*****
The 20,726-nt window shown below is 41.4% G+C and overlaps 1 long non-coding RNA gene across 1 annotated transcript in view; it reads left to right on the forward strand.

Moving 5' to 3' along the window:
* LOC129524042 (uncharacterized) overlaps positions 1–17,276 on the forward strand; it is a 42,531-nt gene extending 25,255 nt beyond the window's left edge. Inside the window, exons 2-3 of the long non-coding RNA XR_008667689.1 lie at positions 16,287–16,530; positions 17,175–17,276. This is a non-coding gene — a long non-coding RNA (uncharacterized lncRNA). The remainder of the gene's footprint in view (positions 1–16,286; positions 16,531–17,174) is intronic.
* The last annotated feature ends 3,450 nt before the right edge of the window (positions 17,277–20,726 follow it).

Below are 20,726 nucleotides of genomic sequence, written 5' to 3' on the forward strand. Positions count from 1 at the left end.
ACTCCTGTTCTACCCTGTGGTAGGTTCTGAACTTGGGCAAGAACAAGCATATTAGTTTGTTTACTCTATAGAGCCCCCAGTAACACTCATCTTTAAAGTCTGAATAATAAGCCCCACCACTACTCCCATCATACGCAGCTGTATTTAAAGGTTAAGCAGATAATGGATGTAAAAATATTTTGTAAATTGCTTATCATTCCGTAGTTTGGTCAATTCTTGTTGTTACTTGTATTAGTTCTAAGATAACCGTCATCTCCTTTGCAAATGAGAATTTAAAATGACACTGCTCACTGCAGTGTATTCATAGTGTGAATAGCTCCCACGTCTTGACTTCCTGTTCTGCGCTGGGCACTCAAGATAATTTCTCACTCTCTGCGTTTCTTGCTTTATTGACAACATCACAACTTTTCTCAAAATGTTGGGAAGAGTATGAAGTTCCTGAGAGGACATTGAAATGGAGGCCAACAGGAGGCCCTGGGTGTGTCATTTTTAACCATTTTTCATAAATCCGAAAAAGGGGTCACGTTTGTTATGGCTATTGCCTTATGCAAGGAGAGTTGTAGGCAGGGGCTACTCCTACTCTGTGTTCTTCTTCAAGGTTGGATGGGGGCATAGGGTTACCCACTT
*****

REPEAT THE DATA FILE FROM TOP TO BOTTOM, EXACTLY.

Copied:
The 20,726-nt window shown below is 41.4% G+C and overlaps 1 long non-coding RNA gene across 1 annotated transcript in view; it reads left to right on the forward strand.

Moving 5' to 3' along the window:
* LOC129524042 (uncharacterized) overlaps positions 1–17,276 on the forward strand; it is a 42,531-nt gene extending 25,255 nt beyond the window's left edge. Inside the window, exons 2-3 of the long non-coding RNA XR_008667689.1 lie at positions 16,287–16,530; positions 17,175–17,276. This is a non-coding gene — a long non-coding RNA (uncharacterized lncRNA). The remainder of the gene's footprint in view (positions 1–16,286; positions 16,531–17,174) is intronic.
* The last annotated feature ends 3,450 nt before the right edge of the window (positions 17,277–20,726 follow it).

Below are 20,726 nucleotides of genomic sequence, written 5' to 3' on the forward strand. Positions count from 1 at the left end.
ACTCCTGTTCTACCCTGTGGTAGGTTCTGAACTTGGGCAAGAACAAGCATATTAGTTTGTTTACTCTATAGAGCCCCCAGTAACACTCATCTTTAAAGTCTGAATAATAAGCCCCACCACTACTCCCATCATACGCAGCTGTATTTAAAGGTTAAGCAGATAATGGATGTAAAAATATTTTGTAAATTGCTTATCATTCCGTAGTTTGGTCAATTCTTGTTGTTACTTGTATTAGTTCTAAGATAACCGTCATCTCCTTTGCAAATGAGAATTTAAAATGACACTGCTCACTGCAGTGTATTCATAGTGTGAATAGCTCCCACGTCTTGACTTCCTGTTCTGCGCTGGGCACTCAAGATAATTTCTCACTCTCTGCGTTTCTTGCTTTATTGACAACATCACAACTTTTCTCAAAATGTTGGGAAGAGTATGAAGTTCCTGAGAGGACATTGAAATGGAGGCCAACAGGAGGCCCTGGGTGTGTCATTTTTAACCATTTTTCATAAATCCGAAAAAGGGGTCACGTTTGTTATGGCTATTGCCTTATGCAAGGAGAGTTGTAGGCAGGGGCTACTCCTACTCTGTGTTCTTCTTCAAGGTTGGATGGGGGCATAGGGTTACCCACTT